The Jalopy Journal
Discussion in 'The Hokey Ass Message Board' started by Oldmics, May 23, 2011.
From a business owners stand point that sounds Very far.
I'd have him replace it and pay the cost of machining as you were going to do in the first place. If you don't mind being down to two cranks, maybe he can do your machining on the block and crank and give you replacement value off your bill.
Sounds fair to me Oldmics.
Look at the crack. Can you see where an existing crack propogated from? If yes, then forget it and tell him no harm done. If no previous crack tracks, thank him for replacing the crank.
Machine shop should pay for it. They also should have insurance to cover such accidents as well.
In any event, he will be liable once it gets to Small Claims Court.
I have trouble believing that a good crank broke in two just from falling over. Take a look at the fracture under a microscope. If there are striations in the break and some are rusty and some are clean then it was an old break. Give your machinist another one of your cores & see if he cuts you a break on machining.
What he said! first off I don't know that I would want a crank that snapped just from falling in my motor, he may have done you a favor, see if you can find a good crank and let him take something off your tab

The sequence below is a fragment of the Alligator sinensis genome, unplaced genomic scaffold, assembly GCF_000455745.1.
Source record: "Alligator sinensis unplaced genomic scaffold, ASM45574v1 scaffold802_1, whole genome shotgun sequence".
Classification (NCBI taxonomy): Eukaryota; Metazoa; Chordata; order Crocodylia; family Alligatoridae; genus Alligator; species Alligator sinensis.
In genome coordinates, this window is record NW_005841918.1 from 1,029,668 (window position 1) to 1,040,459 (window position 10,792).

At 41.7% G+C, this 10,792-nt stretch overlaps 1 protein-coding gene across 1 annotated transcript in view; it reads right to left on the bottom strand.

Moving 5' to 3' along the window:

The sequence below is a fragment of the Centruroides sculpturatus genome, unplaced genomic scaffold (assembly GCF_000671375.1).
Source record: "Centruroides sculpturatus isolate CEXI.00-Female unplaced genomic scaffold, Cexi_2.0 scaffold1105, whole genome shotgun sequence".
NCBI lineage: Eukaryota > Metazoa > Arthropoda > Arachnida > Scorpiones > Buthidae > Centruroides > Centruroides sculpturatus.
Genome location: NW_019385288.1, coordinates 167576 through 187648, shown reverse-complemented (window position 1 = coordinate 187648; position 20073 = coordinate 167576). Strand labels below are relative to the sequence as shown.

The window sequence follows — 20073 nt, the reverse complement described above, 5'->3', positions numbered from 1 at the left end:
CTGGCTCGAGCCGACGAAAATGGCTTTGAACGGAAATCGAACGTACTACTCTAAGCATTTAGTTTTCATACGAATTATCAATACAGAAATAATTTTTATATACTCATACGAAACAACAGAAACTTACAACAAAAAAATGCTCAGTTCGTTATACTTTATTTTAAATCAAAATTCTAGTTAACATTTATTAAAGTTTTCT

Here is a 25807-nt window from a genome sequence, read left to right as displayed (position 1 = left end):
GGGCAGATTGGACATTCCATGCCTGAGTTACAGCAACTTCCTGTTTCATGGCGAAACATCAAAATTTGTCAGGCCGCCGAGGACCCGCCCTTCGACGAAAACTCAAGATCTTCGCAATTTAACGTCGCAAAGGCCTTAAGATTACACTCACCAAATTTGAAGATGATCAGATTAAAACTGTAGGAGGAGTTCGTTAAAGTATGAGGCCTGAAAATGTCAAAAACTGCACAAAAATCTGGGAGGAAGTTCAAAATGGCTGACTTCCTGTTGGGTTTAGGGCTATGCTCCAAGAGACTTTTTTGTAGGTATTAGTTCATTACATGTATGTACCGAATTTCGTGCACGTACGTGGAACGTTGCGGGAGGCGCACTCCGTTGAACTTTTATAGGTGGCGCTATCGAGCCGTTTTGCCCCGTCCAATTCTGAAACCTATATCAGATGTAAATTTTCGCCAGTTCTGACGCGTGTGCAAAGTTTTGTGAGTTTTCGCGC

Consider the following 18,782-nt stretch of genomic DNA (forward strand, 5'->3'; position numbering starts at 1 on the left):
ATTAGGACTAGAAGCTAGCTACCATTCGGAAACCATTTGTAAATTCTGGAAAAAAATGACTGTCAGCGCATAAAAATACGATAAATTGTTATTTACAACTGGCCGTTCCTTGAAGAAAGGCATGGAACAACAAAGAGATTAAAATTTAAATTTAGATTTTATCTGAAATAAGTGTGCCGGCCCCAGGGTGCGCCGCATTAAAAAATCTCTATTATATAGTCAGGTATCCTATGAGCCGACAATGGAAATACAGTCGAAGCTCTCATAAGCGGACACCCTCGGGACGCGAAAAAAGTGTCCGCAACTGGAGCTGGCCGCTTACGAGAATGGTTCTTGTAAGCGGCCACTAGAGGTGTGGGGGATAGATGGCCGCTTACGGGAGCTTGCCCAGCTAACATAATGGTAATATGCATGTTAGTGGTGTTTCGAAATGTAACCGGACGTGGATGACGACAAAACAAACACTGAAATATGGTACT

Our shop would replace the crank or make good with a credit toward parts or machine work. Other shops won't. Avoid the "other" shops. Not sure if your old cranks was good or not but it sure sounds like your machinist is good. Best regards.
Yup sure enough I had missed a post, thank god you caught that hate to think what might have happend
Talk it out, give him all the machine work on that project. Sounds like a decent guy. I bet he appreciates a level-headed response and the bill may reflect that.
what about the customer that did it, he should pay up also, or did he hawl ass and hide?????
Thats what I'm thinking.
If it was already cracked, it should be visible in the surface of the break.
i have seen good A36 flame cut plate split in half after dropping to the floor and good 1045 bar stock have pockets visable after milling, i have seen new drill bits roll off a counter top and hit the floor and snap in two. the casting was probably bad, castings can be full of vains that cant see untill you drill or machine into the material........all and all......a good shop machinist should cover it, shit happens.....